Monday, September 15, 2014

Heard at Holy Innocents


Since the Archdiocese of New York's parish consolidation initiative spurred speculation about the closing of Holy Innocents, much has been written in praise of the parish. Least numerous and most necessary among this esteem is the appreciation for the priests who come from throughout the boroughs to say mass there in the Extraordinary Form. These are not idle priests who pop in from next door to say mass, but busy clergy who make time for the Holy Innocents community. They come with good spirit, prepared and thoughtful sermons, and full voices to offer not just a beautiful, but a consistently beautiful liturgy from week-to-week. Such praise doesn't diminish the work of the resident priests at Holy Innocents, who beside the work of their visiting brothers offer the indispensable before every EF mass, confession.

I'll pass over the uncommon grace and decorum of the altar servers to mention what is for me the most extraordinary offering of the parish, its music. From the small, dedicated schola flows week-after-week of glorious polyphony and chant. It's such a mainstay that even I began to take it for granted until, perusing the mass journal which I began a few months ago, I saw just how many pieces I'd noted in the margins.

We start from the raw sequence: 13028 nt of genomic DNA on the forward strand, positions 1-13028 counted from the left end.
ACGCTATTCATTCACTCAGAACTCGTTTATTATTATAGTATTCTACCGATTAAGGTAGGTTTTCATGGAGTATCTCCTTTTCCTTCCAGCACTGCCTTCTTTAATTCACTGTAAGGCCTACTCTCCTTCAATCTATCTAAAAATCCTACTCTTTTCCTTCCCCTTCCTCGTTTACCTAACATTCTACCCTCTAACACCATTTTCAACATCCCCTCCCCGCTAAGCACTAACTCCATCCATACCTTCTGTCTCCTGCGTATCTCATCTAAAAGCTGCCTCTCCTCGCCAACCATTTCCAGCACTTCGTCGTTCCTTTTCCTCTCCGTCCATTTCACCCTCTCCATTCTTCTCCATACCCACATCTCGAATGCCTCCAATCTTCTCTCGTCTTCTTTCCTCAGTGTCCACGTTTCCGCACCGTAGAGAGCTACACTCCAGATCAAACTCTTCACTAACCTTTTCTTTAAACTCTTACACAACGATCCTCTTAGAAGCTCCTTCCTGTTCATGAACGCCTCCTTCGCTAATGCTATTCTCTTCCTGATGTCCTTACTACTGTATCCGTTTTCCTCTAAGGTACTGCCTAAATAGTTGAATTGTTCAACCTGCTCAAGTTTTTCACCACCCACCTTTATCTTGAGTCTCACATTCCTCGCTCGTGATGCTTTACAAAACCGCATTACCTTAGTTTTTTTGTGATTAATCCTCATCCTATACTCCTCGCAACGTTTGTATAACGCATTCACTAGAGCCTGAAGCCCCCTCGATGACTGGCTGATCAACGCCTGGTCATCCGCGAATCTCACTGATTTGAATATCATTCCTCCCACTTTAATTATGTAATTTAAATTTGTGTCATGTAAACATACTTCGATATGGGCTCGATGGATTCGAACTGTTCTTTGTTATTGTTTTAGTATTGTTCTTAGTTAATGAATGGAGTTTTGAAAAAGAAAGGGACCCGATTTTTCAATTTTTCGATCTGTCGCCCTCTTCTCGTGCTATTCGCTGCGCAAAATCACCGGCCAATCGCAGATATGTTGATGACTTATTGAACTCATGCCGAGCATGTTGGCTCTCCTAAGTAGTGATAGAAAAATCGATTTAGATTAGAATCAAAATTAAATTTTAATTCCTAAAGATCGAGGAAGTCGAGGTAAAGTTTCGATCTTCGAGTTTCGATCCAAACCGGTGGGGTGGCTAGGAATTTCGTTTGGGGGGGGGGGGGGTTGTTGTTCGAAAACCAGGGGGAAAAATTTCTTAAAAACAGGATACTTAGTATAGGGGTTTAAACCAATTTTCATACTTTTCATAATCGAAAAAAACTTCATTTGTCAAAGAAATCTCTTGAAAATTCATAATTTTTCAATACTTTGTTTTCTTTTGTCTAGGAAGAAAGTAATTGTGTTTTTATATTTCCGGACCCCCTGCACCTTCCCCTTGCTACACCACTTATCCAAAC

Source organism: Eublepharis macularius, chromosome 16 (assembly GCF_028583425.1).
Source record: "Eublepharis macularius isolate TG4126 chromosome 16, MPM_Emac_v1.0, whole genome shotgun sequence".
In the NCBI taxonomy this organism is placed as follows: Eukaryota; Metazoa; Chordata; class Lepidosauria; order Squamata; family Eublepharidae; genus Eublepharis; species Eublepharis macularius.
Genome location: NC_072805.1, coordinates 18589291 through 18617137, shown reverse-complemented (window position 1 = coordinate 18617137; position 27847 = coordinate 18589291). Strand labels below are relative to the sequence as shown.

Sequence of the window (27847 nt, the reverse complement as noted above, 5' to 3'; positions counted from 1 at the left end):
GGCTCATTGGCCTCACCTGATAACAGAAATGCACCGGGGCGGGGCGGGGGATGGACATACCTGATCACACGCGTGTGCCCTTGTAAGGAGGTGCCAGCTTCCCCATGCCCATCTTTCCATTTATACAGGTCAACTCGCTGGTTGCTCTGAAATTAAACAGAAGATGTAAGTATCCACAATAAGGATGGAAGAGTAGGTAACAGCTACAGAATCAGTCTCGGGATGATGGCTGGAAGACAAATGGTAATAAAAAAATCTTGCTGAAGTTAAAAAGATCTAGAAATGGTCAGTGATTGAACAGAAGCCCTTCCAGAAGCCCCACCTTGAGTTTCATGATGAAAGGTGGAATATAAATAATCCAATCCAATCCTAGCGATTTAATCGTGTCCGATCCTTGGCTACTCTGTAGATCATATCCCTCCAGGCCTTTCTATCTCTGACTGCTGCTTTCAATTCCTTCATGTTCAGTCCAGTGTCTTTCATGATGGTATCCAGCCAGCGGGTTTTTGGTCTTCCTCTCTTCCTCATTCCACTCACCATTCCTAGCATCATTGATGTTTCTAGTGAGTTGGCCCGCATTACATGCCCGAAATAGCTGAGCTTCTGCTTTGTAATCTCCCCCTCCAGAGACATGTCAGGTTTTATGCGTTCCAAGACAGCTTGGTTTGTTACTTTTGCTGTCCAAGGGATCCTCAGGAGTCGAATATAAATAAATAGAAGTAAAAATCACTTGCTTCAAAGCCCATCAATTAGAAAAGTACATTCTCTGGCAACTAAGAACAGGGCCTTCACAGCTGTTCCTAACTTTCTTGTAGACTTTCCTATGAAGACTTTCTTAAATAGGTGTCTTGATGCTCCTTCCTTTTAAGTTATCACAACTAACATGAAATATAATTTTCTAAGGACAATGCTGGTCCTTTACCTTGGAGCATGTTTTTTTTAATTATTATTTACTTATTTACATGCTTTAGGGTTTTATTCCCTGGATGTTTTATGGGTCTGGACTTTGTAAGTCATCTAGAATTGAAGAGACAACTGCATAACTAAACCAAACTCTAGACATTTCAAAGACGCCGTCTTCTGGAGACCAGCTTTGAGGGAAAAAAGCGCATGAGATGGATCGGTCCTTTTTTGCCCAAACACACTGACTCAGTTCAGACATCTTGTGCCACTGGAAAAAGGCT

Classical settings, renaissance polyphony, plainchant, homophony, preludes, fugues, motets, the choices are both varied and complementary, consistent and prudent. This is no small feat, finding such a wide variety of excellent music, rehearsing, and then performing it at the most appropriate mass. To praise just that is even to overlook the sung propers each week, with which I'll occasionally follow with my gradual. And they are indeed sung every week, never skipped because they're particularly florid one Sunday.

Nothing is ever skimped on or supplemented with inferior efforts. There's nothing added and there's nothing taken away, there's just the mass. Its loving, lively, traditional celebration at Holy Innocents makes it feel as it should, the most important thing in the world.

I list just a small sampling of what has been sung at Holy Innocents in the past two months. Again, this is putting aside all of the chant both ordinary and proper.

1. Vorspiel in D minor. Anton Bruckner [YouTube]
2. Missa Quarti Toni. Tomas Luis de Victoria [YouTube]
3. Tantum Ergo. Tomas Luis de Victoria [YouTube]
4. Ave Verum Corpus. William Byrd [YouTube]
5. Fugue in A, BWV.536. J.S. Bach [YouTube]
6. Missa de Virgine. Christobal de Morales [YouTube]
7. Panis Angelicus. Claudio Casciolini [YouTube]
8. O Crux Benedicta. Francisco Guerrero [YouTube]
9. Messa da Capella a quattro voci. Claudio Monteverdi. [YouTube]
10. Plein Jeu. Louis Marchand. [YouTube]

Sunday, September 7, 2014

A Man and His Honor


If it is true that the best citizen is he who shares most fully in the honors of society, then today Americans are in quite a pickle. If it is also true that he who has no share in the government, cannot be a loyal citizen (Politics, 1268a), then we have a bona fide problem. I would talk about each in turn.